# Introduction to ACE Models

The purpose of this section is to give a brief summary of the mathematics behind linear ACE parameterisations of invariant atomic properties. It is not required to use the `ACE1pack`

and `ACE1`

packages and can be skipped on a first reading.

### Invariant Properties

To explain the main ideas in the simplest non-trivial setting, we consider systems of indistinguishable particles. A configuration is an mset $R := \{ \bm r_j \}_j \subset \mathbb{R}^3$ with arbitary numbers of particles and we wish to develop representation of properties

\[ \varphi\big(R) \in \mathbb{R}\]

which are invariant under permutations (already implicit in the fact that $R$ is an mset) and under isometries $O(3)$. To make this explicit we can write this as

\[\varphi\big( \{ Q \bm r_{\sigma j} \}_j \big) = \varphi\big( \{ \bm r_{j} \}_j \big) \qquad \forall Q \in O(3), \quad \sigma \text{ a permutation}.\]

To that end we proceed in three steps:

### Density Projection / Atomic Base

We define the "atomic density"

\[\rho({\bm r}) := \sum_j \delta({\bm r} - {\bm r}_j)\]

Then we choose a one-particle basis

\[\phi_v({\bm r}) = \phi_{nlm}({\bm r}) = R_n(r) Y_l^m(\hat{\bm r})\]

and project $\rho$` onto that basis,

\[A_{v} = A_{nlm} = \langle \phi_{nlm}, \rho \rangle = \sum_j \phi_{nlm}({\bm r}_j).\]

### Density correlations

Next, we form the $N$-correlations of the density, $\rho^{\otimes N}$ and project them onto the tensor project basis,

\[ {\bm A}_{{\bm nlm}} = \Big\langle \otimes_{t = 1}^N \phi_{n_t l_t m_t}, \rho^{\otimes N} \Big\rangle = \prod_{t = 1}^N A_{n_t l_t m_t}.\]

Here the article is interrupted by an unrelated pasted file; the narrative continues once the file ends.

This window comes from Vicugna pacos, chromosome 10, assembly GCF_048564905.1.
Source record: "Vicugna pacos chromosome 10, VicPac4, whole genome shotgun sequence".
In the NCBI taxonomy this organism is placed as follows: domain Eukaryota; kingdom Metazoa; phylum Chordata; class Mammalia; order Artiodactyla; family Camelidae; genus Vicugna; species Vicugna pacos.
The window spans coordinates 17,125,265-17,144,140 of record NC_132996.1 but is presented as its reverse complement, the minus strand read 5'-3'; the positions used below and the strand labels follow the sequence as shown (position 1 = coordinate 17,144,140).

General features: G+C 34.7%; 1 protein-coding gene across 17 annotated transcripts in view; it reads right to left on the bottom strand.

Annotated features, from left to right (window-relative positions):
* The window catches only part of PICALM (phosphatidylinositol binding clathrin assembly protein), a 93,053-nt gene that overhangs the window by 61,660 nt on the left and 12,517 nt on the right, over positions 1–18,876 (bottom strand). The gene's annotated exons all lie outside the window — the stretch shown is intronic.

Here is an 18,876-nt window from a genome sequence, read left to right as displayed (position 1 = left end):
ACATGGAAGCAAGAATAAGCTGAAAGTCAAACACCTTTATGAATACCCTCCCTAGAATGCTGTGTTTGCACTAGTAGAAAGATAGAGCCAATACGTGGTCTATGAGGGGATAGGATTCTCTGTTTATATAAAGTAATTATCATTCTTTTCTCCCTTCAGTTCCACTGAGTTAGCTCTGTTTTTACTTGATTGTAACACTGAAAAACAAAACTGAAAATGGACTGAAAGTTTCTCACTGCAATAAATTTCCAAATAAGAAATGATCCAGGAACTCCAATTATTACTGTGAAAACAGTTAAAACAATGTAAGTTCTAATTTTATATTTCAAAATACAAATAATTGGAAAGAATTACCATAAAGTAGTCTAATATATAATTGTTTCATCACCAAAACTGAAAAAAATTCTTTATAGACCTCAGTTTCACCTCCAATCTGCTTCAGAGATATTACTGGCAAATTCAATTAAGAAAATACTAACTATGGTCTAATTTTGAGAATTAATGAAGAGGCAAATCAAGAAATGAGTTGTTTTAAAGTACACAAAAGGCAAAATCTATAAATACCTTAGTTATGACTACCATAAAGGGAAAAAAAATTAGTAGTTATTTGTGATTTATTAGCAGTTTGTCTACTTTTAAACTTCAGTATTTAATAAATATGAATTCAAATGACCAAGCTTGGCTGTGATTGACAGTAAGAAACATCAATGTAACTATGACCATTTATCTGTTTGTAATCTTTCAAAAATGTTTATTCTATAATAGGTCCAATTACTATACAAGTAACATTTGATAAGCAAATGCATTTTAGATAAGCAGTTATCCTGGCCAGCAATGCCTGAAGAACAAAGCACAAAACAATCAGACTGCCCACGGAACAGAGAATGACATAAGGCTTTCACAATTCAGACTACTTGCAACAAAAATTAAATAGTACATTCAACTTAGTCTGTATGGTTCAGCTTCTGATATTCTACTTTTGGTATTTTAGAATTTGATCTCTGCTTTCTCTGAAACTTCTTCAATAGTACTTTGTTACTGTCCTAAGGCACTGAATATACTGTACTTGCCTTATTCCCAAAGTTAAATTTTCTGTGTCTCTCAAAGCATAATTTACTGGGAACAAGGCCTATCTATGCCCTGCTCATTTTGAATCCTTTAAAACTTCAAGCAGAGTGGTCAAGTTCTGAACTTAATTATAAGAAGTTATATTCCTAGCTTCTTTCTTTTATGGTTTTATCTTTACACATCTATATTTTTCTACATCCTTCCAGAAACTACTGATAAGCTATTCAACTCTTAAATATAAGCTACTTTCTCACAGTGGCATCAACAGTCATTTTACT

The reason to introduce these is that in the next step, the symmetrisation step the density project would loose all angular information while the $N$-correlations retain most (though not all) of it.

### Symmetrisation

Finally, we symmetrize the $N$-correlations, by integrating over the $O(3)$-Haar measure,

\[ B_{\bm nlm} \propto \int_{O(3)} {\bm A}_{\bm nlm} \circ Q \, dQ \]

Because of properties of the spherical harmonics one can write this as

\[ {\bm B} = \mathcal{U} {\bm A},\]

where ${\bm A}$ is the vector of 1, 2, ..., N correlations (the maximal $N$ is an approximation parameter!) and $\mathcal{U}$ is a sparse matrix (the coupling coefficients).

If one symmetrised all possible $N$-correlations then this would create a spanning set, but one can easily reduce this to an actual basis. This construction then yields a basis of the space of symmetric polynomials.

Notes:

- Because of permutation symmetry only ordered ${\bm v}$ tuples are retained

### Linear Dependence

The construction described above introduces a lot of linear dependence which is removed in the ACE basis construction in a mixed symbolic / numerical procedure. In the end we no longer index the symmetrized basis functions as $B_{\bm nlm}$ but as $B_{{\bm nl}i}$ with $i$ indexing the linearly independent basis functions from the ${\bm nl}$ block.